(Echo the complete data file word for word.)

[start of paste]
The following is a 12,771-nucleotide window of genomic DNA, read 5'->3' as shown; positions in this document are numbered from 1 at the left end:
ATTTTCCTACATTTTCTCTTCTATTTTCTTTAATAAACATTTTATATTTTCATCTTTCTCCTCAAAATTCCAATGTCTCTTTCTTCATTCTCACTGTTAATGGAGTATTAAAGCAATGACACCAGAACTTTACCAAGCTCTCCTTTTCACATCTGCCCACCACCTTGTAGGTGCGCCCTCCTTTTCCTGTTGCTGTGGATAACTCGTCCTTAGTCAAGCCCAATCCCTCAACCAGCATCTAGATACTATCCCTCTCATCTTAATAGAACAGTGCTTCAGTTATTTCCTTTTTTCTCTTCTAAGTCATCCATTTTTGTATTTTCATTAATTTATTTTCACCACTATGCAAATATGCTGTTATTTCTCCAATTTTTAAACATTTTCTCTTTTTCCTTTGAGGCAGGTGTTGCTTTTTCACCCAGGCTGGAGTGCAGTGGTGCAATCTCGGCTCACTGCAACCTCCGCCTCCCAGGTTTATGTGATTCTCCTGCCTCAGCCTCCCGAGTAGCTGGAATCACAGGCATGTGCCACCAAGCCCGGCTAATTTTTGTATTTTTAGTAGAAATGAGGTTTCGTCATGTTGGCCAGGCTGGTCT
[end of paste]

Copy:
The following is a 12,771-nucleotide window of genomic DNA, read 5'->3' as shown; positions in this document are numbered from 1 at the left end:
ATTTTCCTACATTTTCTCTTCTATTTTCTTTAATAAACATTTTATATTTTCATCTTTCTCCTCAAAATTCCAATGTCTCTTTCTTCATTCTCACTGTTAATGGAGTATTAAAGCAATGACACCAGAACTTTACCAAGCTCTCCTTTTCACATCTGCCCACCACCTTGTAGGTGCGCCCTCCTTTTCCTGTTGCTGTGGATAACTCGTCCTTAGTCAAGCCCAATCCCTCAACCAGCATCTAGATACTATCCCTCTCATCTTAATAGAACAGTGCTTCAGTTATTTCCTTTTTTCTCTTCTAAGTCATCCATTTTTGTATTTTCATTAATTTATTTTCACCACTATGCAAATATGCTGTTATTTCTCCAATTTTTAAACATTTTCTCTTTTTCCTTTGAGGCAGGTGTTGCTTTTTCACCCAGGCTGGAGTGCAGTGGTGCAATCTCGGCTCACTGCAACCTCCGCCTCCCAGGTTTATGTGATTCTCCTGCCTCAGCCTCCCGAGTAGCTGGAATCACAGGCATGTGCCACCAAGCCCGGCTAATTTTTGTATTTTTAGTAGAAATGAGGTTTCGTCATGTTGGCCAGGCTGGTCT